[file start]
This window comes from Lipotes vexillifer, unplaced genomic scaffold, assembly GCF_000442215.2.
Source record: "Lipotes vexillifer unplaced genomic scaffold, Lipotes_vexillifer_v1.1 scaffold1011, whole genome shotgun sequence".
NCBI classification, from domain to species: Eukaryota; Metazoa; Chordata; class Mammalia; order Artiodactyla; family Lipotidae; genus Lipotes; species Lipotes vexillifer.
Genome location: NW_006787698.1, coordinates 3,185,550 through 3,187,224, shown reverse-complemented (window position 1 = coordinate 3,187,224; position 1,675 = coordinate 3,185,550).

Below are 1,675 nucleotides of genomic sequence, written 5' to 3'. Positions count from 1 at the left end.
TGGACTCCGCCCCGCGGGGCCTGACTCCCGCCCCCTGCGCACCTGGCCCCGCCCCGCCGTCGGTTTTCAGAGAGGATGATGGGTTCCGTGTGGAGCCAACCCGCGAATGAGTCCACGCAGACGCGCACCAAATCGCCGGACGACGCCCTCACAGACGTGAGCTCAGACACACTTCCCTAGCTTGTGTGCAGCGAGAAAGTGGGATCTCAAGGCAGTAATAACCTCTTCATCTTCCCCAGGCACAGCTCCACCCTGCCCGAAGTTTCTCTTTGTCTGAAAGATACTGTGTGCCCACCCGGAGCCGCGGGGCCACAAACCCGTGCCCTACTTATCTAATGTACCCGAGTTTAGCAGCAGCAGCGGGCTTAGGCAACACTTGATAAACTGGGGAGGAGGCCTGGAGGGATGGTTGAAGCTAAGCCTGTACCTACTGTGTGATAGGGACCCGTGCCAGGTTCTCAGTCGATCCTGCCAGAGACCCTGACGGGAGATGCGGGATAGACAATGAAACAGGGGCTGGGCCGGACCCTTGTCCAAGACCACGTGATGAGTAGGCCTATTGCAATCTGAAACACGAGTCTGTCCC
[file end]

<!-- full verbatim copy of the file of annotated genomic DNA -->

This window comes from Lipotes vexillifer, unplaced genomic scaffold, assembly GCF_000442215.2.
Source record: "Lipotes vexillifer unplaced genomic scaffold, Lipotes_vexillifer_v1.1 scaffold1011, whole genome shotgun sequence".
NCBI classification, from domain to species: Eukaryota; Metazoa; Chordata; class Mammalia; order Artiodactyla; family Lipotidae; genus Lipotes; species Lipotes vexillifer.
Genome location: NW_006787698.1, coordinates 3,185,550 through 3,187,224, shown reverse-complemented (window position 1 = coordinate 3,187,224; position 1,675 = coordinate 3,185,550).

Below are 1,675 nucleotides of genomic sequence, written 5' to 3'. Positions count from 1 at the left end.
TGGACTCCGCCCCGCGGGGCCTGACTCCCGCCCCCTGCGCACCTGGCCCCGCCCCGCCGTCGGTTTTCAGAGAGGATGATGGGTTCCGTGTGGAGCCAACCCGCGAATGAGTCCACGCAGACGCGCACCAAATCGCCGGACGACGCCCTCACAGACGTGAGCTCAGACACACTTCCCTAGCTTGTGTGCAGCGAGAAAGTGGGATCTCAAGGCAGTAATAACCTCTTCATCTTCCCCAGGCACAGCTCCACCCTGCCCGAAGTTTCTCTTTGTCTGAAAGATACTGTGTGCCCACCCGGAGCCGCGGGGCCACAAACCCGTGCCCTACTTATCTAATGTACCCGAGTTTAGCAGCAGCAGCGGGCTTAGGCAACACTTGATAAACTGGGGAGGAGGCCTGGAGGGATGGTTGAAGCTAAGCCTGTACCTACTGTGTGATAGGGACCCGTGCCAGGTTCTCAGTCGATCCTGCCAGAGACCCTGACGGGAGATGCGGGATAGACAATGAAACAGGGGCTGGGCCGGACCCTTGTCCAAGACCACGTGATGAGTAGGCCTATTGCAATCTGAAACACGAGTCTGTCCC